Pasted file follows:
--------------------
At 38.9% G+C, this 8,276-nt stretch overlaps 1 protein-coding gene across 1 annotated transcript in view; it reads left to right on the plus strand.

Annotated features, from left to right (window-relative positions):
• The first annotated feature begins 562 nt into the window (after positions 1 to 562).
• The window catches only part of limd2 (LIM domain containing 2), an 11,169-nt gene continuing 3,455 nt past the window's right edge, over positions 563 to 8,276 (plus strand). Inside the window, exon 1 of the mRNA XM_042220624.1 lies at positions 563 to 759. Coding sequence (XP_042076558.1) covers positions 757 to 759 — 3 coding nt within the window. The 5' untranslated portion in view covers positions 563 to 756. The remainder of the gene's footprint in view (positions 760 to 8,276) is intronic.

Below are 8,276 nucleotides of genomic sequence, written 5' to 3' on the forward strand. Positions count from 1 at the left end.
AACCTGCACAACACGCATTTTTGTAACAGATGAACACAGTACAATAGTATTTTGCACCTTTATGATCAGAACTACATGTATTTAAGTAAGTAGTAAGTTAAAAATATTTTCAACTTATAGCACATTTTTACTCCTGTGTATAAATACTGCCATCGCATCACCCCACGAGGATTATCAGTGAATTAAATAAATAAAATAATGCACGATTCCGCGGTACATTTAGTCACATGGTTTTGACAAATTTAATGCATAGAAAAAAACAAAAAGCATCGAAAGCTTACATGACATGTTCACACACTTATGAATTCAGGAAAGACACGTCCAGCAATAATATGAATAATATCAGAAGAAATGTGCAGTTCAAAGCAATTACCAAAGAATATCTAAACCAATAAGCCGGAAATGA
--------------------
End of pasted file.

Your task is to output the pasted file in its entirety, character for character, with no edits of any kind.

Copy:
At 38.9% G+C, this 8,276-nt stretch overlaps 1 protein-coding gene across 1 annotated transcript in view; it reads left to right on the plus strand.

Annotated features, from left to right (window-relative positions):
• The first annotated feature begins 562 nt into the window (after positions 1 to 562).
• The window catches only part of limd2 (LIM domain containing 2), an 11,169-nt gene continuing 3,455 nt past the window's right edge, over positions 563 to 8,276 (plus strand). Inside the window, exon 1 of the mRNA XM_042220624.1 lies at positions 563 to 759. Coding sequence (XP_042076558.1) covers positions 757 to 759 — 3 coding nt within the window. The 5' untranslated portion in view covers positions 563 to 756. The remainder of the gene's footprint in view (positions 760 to 8,276) is intronic.

Below are 8,276 nucleotides of genomic sequence, written 5' to 3' on the forward strand. Positions count from 1 at the left end.
AACCTGCACAACACGCATTTTTGTAACAGATGAACACAGTACAATAGTATTTTGCACCTTTATGATCAGAACTACATGTATTTAAGTAAGTAGTAAGTTAAAAATATTTTCAACTTATAGCACATTTTTACTCCTGTGTATAAATACTGCCATCGCATCACCCCACGAGGATTATCAGTGAATTAAATAAATAAAATAATGCACGATTCCGCGGTACATTTAGTCACATGGTTTTGACAAATTTAATGCATAGAAAAAAACAAAAAGCATCGAAAGCTTACATGACATGTTCACACACTTATGAATTCAGGAAAGACACGTCCAGCAATAATATGAATAATATCAGAAGAAATGTGCAGTTCAAAGCAATTACCAAAGAATATCTAAACCAATAAGCCGGAAATGA